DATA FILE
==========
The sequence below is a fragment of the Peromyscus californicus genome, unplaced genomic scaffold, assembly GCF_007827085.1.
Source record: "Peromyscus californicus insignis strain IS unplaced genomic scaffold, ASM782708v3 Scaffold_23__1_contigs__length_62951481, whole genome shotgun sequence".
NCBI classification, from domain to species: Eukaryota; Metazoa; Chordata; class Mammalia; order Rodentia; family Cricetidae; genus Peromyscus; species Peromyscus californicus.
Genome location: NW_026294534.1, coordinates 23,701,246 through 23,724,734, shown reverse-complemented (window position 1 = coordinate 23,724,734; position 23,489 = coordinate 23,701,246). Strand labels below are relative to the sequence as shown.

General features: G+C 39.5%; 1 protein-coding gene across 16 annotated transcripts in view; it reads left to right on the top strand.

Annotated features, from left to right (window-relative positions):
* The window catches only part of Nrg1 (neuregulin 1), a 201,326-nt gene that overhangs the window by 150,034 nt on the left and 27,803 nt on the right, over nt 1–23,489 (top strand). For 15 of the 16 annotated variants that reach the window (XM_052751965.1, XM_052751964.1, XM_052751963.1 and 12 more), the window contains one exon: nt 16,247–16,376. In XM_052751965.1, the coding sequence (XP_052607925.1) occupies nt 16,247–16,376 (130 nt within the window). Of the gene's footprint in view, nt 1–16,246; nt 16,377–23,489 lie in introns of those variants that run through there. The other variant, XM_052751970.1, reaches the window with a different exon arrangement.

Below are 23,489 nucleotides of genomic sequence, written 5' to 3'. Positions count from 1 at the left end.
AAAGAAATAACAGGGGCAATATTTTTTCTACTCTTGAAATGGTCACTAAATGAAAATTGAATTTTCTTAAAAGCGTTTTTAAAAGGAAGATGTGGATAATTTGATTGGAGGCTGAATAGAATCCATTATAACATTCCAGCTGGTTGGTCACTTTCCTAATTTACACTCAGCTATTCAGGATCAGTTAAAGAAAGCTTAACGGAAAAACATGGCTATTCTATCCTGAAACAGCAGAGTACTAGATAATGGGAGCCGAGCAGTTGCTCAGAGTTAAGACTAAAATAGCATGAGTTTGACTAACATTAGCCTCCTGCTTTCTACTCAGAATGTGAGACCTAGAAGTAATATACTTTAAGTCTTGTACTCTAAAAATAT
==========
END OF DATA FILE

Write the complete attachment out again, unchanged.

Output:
The sequence below is a fragment of the Peromyscus californicus genome, unplaced genomic scaffold, assembly GCF_007827085.1.
Source record: "Peromyscus californicus insignis strain IS unplaced genomic scaffold, ASM782708v3 Scaffold_23__1_contigs__length_62951481, whole genome shotgun sequence".
NCBI classification, from domain to species: Eukaryota; Metazoa; Chordata; class Mammalia; order Rodentia; family Cricetidae; genus Peromyscus; species Peromyscus californicus.
Genome location: NW_026294534.1, coordinates 23,701,246 through 23,724,734, shown reverse-complemented (window position 1 = coordinate 23,724,734; position 23,489 = coordinate 23,701,246). Strand labels below are relative to the sequence as shown.

General features: G+C 39.5%; 1 protein-coding gene across 16 annotated transcripts in view; it reads left to right on the top strand.

Annotated features, from left to right (window-relative positions):
* The window catches only part of Nrg1 (neuregulin 1), a 201,326-nt gene that overhangs the window by 150,034 nt on the left and 27,803 nt on the right, over nt 1–23,489 (top strand). For 15 of the 16 annotated variants that reach the window (XM_052751965.1, XM_052751964.1, XM_052751963.1 and 12 more), the window contains one exon: nt 16,247–16,376. In XM_052751965.1, the coding sequence (XP_052607925.1) occupies nt 16,247–16,376 (130 nt within the window). Of the gene's footprint in view, nt 1–16,246; nt 16,377–23,489 lie in introns of those variants that run through there. The other variant, XM_052751970.1, reaches the window with a different exon arrangement.

Below are 23,489 nucleotides of genomic sequence, written 5' to 3'. Positions count from 1 at the left end.
AAAGAAATAACAGGGGCAATATTTTTTCTACTCTTGAAATGGTCACTAAATGAAAATTGAATTTTCTTAAAAGCGTTTTTAAAAGGAAGATGTGGATAATTTGATTGGAGGCTGAATAGAATCCATTATAACATTCCAGCTGGTTGGTCACTTTCCTAATTTACACTCAGCTATTCAGGATCAGTTAAAGAAAGCTTAACGGAAAAACATGGCTATTCTATCCTGAAACAGCAGAGTACTAGATAATGGGAGCCGAGCAGTTGCTCAGAGTTAAGACTAAAATAGCATGAGTTTGACTAACATTAGCCTCCTGCTTTCTACTCAGAATGTGAGACCTAGAAGTAATATACTTTAAGTCTTGTACTCTAAAAATAT